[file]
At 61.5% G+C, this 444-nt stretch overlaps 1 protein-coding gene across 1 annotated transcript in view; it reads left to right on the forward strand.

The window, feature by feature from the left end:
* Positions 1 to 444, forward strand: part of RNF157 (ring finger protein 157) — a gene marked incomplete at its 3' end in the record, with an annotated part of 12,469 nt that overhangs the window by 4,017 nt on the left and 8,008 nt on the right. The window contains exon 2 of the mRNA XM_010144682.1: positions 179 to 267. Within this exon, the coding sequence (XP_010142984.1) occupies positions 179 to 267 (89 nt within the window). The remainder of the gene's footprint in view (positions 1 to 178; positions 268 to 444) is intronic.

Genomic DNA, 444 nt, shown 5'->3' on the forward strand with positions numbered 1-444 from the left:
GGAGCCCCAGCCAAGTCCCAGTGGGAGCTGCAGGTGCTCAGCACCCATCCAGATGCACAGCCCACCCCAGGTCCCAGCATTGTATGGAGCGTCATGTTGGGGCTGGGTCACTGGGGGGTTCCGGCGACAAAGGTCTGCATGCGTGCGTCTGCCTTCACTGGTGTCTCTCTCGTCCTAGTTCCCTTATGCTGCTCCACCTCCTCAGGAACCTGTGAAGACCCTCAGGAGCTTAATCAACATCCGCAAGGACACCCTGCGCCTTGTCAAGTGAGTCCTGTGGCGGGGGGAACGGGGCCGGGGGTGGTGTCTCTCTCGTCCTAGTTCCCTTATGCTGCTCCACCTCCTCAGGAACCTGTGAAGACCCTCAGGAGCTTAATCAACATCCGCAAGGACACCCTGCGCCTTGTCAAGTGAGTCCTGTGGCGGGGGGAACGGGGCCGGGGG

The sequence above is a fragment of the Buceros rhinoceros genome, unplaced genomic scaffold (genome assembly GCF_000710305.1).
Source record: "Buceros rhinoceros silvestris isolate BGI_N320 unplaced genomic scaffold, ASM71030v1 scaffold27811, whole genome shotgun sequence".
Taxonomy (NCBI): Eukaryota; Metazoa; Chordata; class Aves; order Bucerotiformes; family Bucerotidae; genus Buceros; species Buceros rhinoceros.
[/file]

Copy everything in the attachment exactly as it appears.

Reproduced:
At 61.5% G+C, this 444-nt stretch overlaps 1 protein-coding gene across 1 annotated transcript in view; it reads left to right on the forward strand.

The window, feature by feature from the left end:
* Positions 1 to 444, forward strand: part of RNF157 (ring finger protein 157) — a gene marked incomplete at its 3' end in the record, with an annotated part of 12,469 nt that overhangs the window by 4,017 nt on the left and 8,008 nt on the right. The window contains exon 2 of the mRNA XM_010144682.1: positions 179 to 267. Within this exon, the coding sequence (XP_010142984.1) occupies positions 179 to 267 (89 nt within the window). The remainder of the gene's footprint in view (positions 1 to 178; positions 268 to 444) is intronic.

Genomic DNA, 444 nt, shown 5'->3' on the forward strand with positions numbered 1-444 from the left:
GGAGCCCCAGCCAAGTCCCAGTGGGAGCTGCAGGTGCTCAGCACCCATCCAGATGCACAGCCCACCCCAGGTCCCAGCATTGTATGGAGCGTCATGTTGGGGCTGGGTCACTGGGGGGTTCCGGCGACAAAGGTCTGCATGCGTGCGTCTGCCTTCACTGGTGTCTCTCTCGTCCTAGTTCCCTTATGCTGCTCCACCTCCTCAGGAACCTGTGAAGACCCTCAGGAGCTTAATCAACATCCGCAAGGACACCCTGCGCCTTGTCAAGTGAGTCCTGTGGCGGGGGGAACGGGGCCGGGGGTGGTGTCTCTCTCGTCCTAGTTCCCTTATGCTGCTCCACCTCCTCAGGAACCTGTGAAGACCCTCAGGAGCTTAATCAACATCCGCAAGGACACCCTGCGCCTTGTCAAGTGAGTCCTGTGGCGGGGGGAACGGGGCCGGGGG

The sequence above is a fragment of the Buceros rhinoceros genome, unplaced genomic scaffold (genome assembly GCF_000710305.1).
Source record: "Buceros rhinoceros silvestris isolate BGI_N320 unplaced genomic scaffold, ASM71030v1 scaffold27811, whole genome shotgun sequence".
Taxonomy (NCBI): Eukaryota; Metazoa; Chordata; class Aves; order Bucerotiformes; family Bucerotidae; genus Buceros; species Buceros rhinoceros.